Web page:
6. Suspension of IP protections through compulsory licensing;
  7. Notice requirements in a serious financial crisis;
  8. Compulsory consultations and mandatory waiting period before submitting the dispute to arbitration;
  9. Request for a factual report in a voluntary mediation;
  10. An investor’s right to request to review an arbitral tribunal’s draft award; and
  11. Mechanisms applicable to costs of the arbitration and third party funding of claims.


(i) Existing investments are protected

The 2005 bilateral investment treaty between Indonesia and Singapore expired in 2016. The entry into force of the new Indonesia-Singapore BIT may come as a relief to many investors given that Singapore was Indonesia’s largest source of foreign investment in 2020. Importantly, the Indonesia-Singapore BIT applies to investments “in existence” as of 9 March 2021, as well as to investments “made, established, acquired or expanded thereafter”.[1]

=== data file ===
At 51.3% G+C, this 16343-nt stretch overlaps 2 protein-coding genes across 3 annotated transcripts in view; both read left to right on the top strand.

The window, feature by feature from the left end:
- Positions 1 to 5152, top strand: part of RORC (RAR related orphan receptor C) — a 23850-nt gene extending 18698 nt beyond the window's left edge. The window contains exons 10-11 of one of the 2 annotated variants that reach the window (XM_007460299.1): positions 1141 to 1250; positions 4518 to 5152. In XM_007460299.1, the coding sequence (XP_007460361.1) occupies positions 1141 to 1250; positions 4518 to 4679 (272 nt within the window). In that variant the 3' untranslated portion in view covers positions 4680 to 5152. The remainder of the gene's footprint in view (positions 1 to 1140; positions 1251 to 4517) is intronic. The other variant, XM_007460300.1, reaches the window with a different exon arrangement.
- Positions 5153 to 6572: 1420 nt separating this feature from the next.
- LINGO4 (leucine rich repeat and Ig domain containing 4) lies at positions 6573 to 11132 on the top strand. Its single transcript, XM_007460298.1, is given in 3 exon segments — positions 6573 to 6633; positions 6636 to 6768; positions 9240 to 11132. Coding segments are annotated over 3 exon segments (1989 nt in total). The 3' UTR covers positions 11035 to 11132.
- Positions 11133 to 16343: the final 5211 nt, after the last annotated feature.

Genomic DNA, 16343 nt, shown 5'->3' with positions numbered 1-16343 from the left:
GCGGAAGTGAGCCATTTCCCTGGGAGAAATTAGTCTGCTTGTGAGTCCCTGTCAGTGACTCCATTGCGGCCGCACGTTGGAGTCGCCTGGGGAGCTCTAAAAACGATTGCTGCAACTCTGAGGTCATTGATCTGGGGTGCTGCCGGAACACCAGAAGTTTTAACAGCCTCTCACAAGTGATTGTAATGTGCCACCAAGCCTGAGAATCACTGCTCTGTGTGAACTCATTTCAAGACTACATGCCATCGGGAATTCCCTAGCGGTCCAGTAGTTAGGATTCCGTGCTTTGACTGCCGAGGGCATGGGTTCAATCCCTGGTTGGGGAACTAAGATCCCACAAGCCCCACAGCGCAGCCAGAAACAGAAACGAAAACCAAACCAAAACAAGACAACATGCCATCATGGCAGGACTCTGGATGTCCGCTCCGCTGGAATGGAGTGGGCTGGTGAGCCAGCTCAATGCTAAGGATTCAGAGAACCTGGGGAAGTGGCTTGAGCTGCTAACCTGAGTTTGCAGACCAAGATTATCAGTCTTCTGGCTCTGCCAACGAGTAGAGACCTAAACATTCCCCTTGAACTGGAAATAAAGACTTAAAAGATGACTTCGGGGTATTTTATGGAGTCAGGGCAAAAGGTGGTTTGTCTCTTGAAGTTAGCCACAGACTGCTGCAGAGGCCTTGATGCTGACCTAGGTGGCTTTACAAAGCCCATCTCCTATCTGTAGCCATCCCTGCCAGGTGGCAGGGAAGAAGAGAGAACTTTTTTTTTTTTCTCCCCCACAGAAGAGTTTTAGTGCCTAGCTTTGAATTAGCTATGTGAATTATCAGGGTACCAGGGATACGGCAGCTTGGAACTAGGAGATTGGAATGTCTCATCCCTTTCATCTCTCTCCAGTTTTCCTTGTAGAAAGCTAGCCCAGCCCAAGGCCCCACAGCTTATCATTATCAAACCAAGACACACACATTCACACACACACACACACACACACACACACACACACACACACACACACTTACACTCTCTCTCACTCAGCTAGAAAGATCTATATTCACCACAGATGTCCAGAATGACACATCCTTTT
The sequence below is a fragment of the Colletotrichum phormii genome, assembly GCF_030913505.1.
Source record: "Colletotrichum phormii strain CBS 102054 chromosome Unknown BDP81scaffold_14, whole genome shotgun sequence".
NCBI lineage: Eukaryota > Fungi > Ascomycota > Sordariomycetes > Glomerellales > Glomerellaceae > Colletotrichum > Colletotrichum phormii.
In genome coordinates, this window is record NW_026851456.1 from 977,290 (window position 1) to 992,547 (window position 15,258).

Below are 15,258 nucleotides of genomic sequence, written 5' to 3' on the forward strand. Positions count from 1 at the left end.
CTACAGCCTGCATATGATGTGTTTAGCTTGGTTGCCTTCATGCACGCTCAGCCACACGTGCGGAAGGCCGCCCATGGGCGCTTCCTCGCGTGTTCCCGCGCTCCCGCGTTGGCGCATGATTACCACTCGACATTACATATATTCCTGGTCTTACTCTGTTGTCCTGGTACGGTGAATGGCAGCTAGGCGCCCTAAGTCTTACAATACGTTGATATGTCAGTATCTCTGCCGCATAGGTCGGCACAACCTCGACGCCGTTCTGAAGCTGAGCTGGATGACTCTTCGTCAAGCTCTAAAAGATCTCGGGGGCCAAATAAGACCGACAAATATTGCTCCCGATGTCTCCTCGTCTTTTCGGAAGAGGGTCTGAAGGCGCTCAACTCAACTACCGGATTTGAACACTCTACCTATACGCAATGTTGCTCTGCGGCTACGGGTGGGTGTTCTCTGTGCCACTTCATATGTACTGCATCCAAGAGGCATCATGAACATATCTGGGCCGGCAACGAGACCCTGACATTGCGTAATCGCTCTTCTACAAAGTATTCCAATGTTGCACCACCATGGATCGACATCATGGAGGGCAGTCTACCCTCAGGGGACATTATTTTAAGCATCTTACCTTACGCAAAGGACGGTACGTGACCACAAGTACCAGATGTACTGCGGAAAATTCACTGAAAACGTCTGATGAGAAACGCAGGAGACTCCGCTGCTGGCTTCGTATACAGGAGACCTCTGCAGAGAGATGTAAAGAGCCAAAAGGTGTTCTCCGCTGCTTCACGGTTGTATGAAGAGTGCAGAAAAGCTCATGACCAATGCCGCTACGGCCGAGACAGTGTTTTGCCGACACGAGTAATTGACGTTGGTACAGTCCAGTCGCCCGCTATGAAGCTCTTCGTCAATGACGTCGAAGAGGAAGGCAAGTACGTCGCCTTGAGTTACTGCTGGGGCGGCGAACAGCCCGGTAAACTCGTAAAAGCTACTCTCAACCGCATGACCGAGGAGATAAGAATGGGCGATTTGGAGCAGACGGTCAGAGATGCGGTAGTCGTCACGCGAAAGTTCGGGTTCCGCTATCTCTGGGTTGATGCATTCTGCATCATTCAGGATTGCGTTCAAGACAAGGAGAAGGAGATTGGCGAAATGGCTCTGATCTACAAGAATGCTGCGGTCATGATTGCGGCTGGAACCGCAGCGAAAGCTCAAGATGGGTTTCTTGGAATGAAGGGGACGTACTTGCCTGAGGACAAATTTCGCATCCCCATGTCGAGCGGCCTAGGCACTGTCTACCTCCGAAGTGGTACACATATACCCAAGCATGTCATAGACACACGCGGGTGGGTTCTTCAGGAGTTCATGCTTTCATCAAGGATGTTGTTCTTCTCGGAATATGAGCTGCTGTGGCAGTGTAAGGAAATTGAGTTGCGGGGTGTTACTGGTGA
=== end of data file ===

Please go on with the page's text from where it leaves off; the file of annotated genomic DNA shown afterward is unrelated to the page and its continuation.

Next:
(ii) Investments by permanent residents may be protected

Permanent residents of both Indonesia and Singapore are covered by the definition of protected investors, although they have rights under the Indonesia-Singapore BIT only where both States “recognise permanent residents and accord substantially the same treatment to their respective permanent residents as they accord to their respective nationals in respect of measures affecting investment”.

Further, dual nationals would be deemed to possess “exclusively” the nationality of their dominant and effective nationality.[2] Dual nationals should therefore seek advice on the “dominant and effective nationality” test under international law.

(iii) Broad protection for investments with sophisticated carve-outs